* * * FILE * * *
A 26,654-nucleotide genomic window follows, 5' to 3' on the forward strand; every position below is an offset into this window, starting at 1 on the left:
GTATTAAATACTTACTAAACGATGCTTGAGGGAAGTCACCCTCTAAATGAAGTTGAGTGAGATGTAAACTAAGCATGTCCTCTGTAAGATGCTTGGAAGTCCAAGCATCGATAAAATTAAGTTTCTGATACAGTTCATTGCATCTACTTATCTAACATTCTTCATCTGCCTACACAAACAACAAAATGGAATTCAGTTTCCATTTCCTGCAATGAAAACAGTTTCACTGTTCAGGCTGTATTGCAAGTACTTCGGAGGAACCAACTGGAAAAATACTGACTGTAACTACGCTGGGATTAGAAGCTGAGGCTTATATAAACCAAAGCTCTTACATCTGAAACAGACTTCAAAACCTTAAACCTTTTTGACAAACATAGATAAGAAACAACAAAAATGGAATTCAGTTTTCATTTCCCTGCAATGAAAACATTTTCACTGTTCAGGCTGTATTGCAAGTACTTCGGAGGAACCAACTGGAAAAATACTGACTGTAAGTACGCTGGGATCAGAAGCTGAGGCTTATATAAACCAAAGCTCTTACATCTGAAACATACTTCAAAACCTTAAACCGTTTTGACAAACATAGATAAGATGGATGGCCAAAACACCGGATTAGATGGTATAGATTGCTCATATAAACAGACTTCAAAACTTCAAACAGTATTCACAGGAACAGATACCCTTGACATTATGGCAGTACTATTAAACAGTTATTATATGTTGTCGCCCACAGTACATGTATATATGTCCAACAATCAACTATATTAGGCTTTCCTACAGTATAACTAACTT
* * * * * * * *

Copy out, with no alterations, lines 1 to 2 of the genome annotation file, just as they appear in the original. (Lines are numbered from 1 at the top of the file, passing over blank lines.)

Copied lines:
A 26,654-nucleotide genomic window follows, 5' to 3' on the forward strand; every position below is an offset into this window, starting at 1 on the left:
GTATTAAATACTTACTAAACGATGCTTGAGGGAAGTCACCCTCTAAATGAAGTTGAGTGAGATGTAAACTAAGCATGTCCTCTGTAAGATGCTTGGAAGTCCAAGCATCGATAAAATTAAGTTTCTGATACAGTTCATTGCATCTACTTATCTAACATTCTTCATCTGCCTACACAAACAACAAAATGGAATTCAGTTTCCATTTCCTGCAATGAAAACAGTTTCACTGTTCAGGCTGTATTGCAAGTACTTCGGAGGAACCAACTGGAAAAATACTGACTGTAACTACGCTGGGATTAGAAGCTGAGGCTTATATAAACCAAAGCTCTTACATCTGAAACAGACTTCAAAACCTTAAACCTTTTTGACAAACATAGATAAGAAACAACAAAAATGGAATTCAGTTTTCATTTCCCTGCAATGAAAACATTTTCACTGTTCAGGCTGTATTGCAAGTACTTCGGAGGAACCAACTGGAAAAATACTGACTGTAAGTACGCTGGGATCAGAAGCTGAGGCTTATATAAACCAAAGCTCTTACATCTGAAACATACTTCAAAACCTTAAACCGTTTTGACAAACATAGATAAGATGGATGGCCAAAACACCGGATTAGATGGTATAGATTGCTCATATAAACAGACTTCAAAACTTCAAACAGTATTCACAGGAACAGATACCCTTGACATTATGGCAGTACTATTAAACAGTTATTATATGTTGTCGCCCACAGTACATGTATATATGTCCAACAATCAACTATATTAGGCTTTCCTACAGTATAACTAACTT